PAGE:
This history of post-1941 America draws on social history, women's history, history of ideas, as well as traditional political and foreign policy history. Oral history and first-hand accounts are used to integrate the voices of "ordinary" Americans into the narrative.
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Alan Brinkley has been professor of American history at Columbia University in New York since 1991. He was educated at Princeton and Harvard, and he has taught previously at M.I.T., Harvard (where he received the Joseph R. Levenson Memorial Teaching Prize), the City University of New York Graduate School, and Princeton. He was Harmsworth Professor of American History at Oxford University in 1998-1999. His published works include Voices of Protest: Huey Long, Father Coughlin, and the Great Depression), which won the 1983 National Book Award; The Unfinished Nation: A Concise History of the American People; The End of Reform: New Deal Liberalism in Recession and War; and Liberalism and Its Discontents. His essays articles, and reviews have appeared in the American Historical Review, the Journal of American History the New York Review of Books, the New Yorker, the New York Times Book Review, the New York Times Magazine, the New Republic, Time, Newsweek, the Times Literary Supplement, and the London Review of Books. He has received fellowships from the American Council of Learned Societies, the Guggenheim Foundation, the Woodrow Wilson Center, the National Humanities Center, the Russell Sage Foundation, and others. He is chairman of the board of trustees of the Century Foundation, a member of the editorial board The American Prospect, and a member of the American Academy of Arts and Sciences.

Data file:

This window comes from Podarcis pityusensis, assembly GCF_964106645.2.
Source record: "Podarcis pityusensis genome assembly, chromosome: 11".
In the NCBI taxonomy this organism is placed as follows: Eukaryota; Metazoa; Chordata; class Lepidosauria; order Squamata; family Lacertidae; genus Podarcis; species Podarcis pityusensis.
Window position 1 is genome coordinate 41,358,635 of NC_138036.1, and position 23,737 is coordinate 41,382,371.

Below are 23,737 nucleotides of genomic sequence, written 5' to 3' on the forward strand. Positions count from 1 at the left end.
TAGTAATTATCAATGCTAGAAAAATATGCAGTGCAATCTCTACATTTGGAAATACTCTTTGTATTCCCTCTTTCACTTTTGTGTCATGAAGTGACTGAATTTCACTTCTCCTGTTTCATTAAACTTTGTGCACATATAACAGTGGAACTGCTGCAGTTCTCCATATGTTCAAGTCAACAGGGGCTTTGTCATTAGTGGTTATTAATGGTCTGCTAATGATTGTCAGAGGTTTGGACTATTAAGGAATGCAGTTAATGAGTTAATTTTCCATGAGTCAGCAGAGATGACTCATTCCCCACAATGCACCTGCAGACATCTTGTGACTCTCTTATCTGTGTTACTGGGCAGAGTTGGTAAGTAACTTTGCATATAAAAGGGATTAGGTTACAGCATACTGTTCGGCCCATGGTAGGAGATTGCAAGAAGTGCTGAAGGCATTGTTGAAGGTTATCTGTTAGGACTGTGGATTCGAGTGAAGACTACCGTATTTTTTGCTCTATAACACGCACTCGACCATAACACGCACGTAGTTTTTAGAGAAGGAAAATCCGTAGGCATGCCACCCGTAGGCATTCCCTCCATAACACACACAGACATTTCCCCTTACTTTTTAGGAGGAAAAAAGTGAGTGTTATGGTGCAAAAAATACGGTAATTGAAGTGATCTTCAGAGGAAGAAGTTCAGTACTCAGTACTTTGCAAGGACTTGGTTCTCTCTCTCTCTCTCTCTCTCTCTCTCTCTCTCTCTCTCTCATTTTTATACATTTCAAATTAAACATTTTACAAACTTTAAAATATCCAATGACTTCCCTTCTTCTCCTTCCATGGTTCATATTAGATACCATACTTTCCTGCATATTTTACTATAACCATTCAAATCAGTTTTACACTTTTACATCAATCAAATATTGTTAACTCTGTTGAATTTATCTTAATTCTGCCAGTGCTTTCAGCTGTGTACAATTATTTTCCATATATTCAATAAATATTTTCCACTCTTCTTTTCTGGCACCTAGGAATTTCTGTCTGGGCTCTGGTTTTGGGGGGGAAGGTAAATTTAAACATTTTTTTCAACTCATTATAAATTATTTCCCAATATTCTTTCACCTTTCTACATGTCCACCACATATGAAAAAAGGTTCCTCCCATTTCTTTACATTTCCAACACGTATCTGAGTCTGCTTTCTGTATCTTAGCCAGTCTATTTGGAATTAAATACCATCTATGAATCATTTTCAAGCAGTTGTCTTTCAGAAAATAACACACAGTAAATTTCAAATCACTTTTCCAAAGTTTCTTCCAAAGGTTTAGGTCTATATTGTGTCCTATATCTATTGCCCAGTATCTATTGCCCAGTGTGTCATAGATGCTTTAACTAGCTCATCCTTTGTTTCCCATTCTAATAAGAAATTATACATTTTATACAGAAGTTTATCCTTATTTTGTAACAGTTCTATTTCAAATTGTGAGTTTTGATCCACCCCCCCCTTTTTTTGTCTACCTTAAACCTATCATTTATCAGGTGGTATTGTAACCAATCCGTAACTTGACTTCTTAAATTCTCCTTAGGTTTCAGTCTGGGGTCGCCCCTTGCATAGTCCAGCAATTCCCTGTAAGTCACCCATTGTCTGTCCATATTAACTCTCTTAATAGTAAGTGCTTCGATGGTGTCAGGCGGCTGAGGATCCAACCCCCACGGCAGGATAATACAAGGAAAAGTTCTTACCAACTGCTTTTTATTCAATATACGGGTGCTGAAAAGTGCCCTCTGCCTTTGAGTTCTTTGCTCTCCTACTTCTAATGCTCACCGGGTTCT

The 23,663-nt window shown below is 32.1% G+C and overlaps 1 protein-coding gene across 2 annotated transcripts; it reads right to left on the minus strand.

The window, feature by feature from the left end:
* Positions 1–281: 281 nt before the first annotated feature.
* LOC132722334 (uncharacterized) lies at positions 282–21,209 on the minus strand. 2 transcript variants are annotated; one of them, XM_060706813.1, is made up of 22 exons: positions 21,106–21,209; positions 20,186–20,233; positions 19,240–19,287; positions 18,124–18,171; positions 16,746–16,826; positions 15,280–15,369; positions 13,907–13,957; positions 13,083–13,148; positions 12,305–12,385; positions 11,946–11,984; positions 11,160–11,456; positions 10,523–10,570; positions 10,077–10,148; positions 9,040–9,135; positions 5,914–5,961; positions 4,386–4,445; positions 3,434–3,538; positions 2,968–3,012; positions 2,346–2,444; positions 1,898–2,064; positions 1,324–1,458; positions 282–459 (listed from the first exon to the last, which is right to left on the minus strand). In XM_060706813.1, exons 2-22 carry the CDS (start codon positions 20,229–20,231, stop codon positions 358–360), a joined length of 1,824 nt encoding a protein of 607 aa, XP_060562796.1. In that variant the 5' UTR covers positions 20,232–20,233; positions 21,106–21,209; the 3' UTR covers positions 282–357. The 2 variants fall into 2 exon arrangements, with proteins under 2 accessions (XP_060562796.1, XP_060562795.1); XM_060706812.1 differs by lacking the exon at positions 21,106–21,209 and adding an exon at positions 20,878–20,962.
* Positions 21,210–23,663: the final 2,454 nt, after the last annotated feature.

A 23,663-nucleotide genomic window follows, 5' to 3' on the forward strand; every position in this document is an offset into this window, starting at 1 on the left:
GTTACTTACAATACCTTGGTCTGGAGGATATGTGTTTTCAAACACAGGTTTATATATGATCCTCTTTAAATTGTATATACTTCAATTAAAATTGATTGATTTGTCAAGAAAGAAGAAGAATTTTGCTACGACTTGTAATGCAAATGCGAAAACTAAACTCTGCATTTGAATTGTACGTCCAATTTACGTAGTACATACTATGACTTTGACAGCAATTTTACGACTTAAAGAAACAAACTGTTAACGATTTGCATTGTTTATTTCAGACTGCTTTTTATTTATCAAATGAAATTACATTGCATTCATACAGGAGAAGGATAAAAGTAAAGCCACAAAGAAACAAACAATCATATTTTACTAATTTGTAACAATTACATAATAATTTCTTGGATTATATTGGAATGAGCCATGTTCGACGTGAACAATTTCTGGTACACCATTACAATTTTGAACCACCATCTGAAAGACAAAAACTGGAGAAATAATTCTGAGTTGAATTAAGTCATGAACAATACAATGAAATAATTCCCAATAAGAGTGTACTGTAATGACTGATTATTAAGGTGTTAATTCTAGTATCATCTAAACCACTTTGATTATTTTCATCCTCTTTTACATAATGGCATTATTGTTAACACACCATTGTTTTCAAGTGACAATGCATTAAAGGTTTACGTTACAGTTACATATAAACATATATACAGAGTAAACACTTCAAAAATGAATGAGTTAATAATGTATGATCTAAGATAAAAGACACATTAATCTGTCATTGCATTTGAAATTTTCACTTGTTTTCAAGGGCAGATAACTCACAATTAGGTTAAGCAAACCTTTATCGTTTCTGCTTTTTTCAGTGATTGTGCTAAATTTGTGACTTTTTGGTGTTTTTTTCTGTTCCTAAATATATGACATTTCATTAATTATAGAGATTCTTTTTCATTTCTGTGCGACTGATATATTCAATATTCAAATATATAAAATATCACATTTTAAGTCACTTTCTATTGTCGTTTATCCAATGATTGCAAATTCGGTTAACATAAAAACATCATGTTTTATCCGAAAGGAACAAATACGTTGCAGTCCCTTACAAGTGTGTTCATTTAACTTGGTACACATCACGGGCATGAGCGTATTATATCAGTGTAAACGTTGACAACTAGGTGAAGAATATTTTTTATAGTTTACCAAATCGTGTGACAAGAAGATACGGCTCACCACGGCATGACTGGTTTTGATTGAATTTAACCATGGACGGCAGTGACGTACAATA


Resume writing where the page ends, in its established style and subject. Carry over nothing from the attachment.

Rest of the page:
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Book Description Mcgraw-Hill College, 1996. Paperback. Book Condition: New. Bookseller Inventory # DADAX0070079625
Book Description Book Condition: Brand New. Book Condition: Brand New. Bookseller Inventory # 97800700796251.0